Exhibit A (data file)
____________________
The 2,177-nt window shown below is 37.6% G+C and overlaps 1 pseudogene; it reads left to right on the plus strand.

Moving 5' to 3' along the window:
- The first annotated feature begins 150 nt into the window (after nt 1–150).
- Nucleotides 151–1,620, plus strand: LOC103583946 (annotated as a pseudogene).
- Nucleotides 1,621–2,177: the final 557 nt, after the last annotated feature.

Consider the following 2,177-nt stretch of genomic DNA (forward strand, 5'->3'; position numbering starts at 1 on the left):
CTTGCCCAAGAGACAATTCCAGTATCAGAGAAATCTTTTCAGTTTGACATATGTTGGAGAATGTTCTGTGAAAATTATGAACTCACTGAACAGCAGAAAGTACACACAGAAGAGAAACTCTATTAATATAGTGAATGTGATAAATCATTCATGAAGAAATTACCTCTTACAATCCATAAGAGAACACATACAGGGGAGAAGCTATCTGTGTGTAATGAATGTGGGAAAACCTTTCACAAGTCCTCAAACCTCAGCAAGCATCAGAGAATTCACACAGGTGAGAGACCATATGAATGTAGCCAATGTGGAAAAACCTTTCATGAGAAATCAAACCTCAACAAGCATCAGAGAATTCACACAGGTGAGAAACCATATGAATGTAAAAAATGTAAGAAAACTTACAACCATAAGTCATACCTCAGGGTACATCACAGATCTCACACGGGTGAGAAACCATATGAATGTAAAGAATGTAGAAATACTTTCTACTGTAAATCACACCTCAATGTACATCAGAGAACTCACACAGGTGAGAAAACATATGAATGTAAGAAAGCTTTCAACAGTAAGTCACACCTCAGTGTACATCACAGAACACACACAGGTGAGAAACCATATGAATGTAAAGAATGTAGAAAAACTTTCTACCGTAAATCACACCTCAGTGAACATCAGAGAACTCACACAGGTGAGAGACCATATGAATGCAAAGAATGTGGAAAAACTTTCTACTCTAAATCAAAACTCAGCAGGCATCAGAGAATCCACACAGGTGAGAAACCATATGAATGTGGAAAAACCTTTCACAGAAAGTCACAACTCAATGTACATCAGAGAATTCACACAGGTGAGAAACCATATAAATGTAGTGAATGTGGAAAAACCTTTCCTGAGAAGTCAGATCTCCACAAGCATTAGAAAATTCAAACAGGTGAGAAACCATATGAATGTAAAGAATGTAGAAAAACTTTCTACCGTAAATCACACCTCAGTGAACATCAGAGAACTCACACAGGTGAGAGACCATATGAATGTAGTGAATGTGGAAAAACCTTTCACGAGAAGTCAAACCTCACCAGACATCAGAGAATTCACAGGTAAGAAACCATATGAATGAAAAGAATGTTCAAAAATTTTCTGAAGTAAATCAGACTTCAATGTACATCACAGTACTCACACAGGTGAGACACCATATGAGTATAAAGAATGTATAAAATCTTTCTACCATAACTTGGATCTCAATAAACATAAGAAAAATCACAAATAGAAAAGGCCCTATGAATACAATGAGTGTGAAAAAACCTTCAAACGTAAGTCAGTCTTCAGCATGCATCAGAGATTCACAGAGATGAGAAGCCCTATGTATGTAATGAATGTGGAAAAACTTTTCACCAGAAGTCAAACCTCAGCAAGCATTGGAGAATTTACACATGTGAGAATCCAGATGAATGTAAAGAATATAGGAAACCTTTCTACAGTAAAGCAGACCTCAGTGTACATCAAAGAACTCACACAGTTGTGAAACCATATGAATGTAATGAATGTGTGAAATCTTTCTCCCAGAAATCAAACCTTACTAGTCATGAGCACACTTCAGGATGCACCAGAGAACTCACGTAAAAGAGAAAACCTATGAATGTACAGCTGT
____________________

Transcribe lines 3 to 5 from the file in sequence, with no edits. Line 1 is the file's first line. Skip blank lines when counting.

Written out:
- The first annotated feature begins 150 nt into the window (after nt 1–150).
- Nucleotides 151–1,620, plus strand: LOC103583946 (annotated as a pseudogene).
- Nucleotides 1,621–2,177: the final 557 nt, after the last annotated feature.